Since the start of the Shonen Jump Championship series, teams have rapidly become an important part of the competitive scene. Teams form for many different reasons. Some join together to create a large card pool to draw from. Others just want to have a group to test out deck ideas with. Then, there are people like Rick and Ricky Farasy, who join together just for the love of the game.
Rick and Ricky Farasy are a father-son team from Portland, Oregon. Ricky, the younger, started playing when his friends from school began to pick up the cards. He soon became hooked on the TV show, and picked the game up himself. “I don’t watch it, really!” protests Ricky. It’s okay, Ricky—we all watch it, too.
It wasn’t long after that Ricky and his father Rick were playing together on the kitchen table. Neither one knew the rules very well, but after they found their local card shop, things began to change. Soon after, they decided to try their luck on the Regionals circuit, earning respectable finishes in their attempts.
They have yet to reach the Top 8 of an event, but given their passion for the game, it’s only a matter of time. “It’s a great thing that we can do together, and it’s a lot of fun!” says Rick. This is the third Premier-level event that they’ve traveled to, playing in two Regional tournaments previously. Both have brought along a Chaos/Control deck utilizing Tsukuyomi, the new hotness in the metagame. I got the chance to watch Rick play a duel against another hopeful player, and I was quite impressed by the way his deck worked. It may be similar to what we’ve seen in the past, but it works. When a Cyber-Stein is on the line, that’s all that counts.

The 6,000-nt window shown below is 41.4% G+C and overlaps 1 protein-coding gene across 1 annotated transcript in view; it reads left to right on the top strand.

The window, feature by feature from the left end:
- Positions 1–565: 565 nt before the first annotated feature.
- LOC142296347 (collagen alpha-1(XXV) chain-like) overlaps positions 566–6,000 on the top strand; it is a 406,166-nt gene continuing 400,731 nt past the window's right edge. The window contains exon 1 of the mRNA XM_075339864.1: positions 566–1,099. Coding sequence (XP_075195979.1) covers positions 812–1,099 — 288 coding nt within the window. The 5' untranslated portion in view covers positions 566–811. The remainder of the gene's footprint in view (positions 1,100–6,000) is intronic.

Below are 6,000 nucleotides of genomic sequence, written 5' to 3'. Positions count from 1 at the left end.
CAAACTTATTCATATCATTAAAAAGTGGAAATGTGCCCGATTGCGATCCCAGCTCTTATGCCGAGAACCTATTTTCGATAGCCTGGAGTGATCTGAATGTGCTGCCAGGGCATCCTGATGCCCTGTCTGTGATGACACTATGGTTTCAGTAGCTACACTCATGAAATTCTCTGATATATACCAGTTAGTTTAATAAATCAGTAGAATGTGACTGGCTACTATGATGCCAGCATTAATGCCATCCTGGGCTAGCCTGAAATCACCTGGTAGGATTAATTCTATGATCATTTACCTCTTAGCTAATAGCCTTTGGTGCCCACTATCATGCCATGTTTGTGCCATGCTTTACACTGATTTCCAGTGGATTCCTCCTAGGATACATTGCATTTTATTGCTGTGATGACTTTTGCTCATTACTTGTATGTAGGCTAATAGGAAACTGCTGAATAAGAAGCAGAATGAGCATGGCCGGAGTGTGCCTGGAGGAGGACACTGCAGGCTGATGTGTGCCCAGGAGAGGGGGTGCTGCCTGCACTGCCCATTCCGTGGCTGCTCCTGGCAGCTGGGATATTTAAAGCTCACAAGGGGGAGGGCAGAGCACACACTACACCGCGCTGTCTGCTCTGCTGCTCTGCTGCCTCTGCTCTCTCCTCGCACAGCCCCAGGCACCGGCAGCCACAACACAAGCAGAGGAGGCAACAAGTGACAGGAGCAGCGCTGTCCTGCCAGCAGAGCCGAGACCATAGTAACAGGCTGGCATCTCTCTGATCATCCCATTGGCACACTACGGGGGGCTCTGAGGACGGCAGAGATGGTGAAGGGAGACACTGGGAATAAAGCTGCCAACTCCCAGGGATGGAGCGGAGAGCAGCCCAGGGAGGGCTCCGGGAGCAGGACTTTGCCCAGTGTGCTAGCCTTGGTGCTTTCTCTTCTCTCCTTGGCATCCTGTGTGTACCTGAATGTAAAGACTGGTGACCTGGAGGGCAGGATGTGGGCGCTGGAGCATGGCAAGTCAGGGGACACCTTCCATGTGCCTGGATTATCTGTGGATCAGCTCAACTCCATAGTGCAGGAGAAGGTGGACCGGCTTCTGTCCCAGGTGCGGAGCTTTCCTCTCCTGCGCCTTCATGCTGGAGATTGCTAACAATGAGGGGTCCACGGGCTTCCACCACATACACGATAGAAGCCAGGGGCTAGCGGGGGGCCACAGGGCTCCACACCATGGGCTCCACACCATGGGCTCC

Speaking of that Cyber-Stein, Rick and Ricky seem to each have their own ideas on what to do with one if they win it. Ricky was quite outspoken about his desire to sell the Stein for as much money as he possibly can. Rick, on the other hand, feels that it would make a great trophy for the mantelpiece. Either way, they have to get the Stein first—then they can worry about what to do with it.
It’s a rare thing to see a father-son team enjoying this game. I can only hope that this becomes a trend, and we begin to see more families getting into organized play together.
This article was originally written by Metagame.com, what was formerly the official website for large Yu-Gi-Oh! tournament coverage. It has been preserved by GoatFormat.com so that players can learn from this historical tournament coverage.
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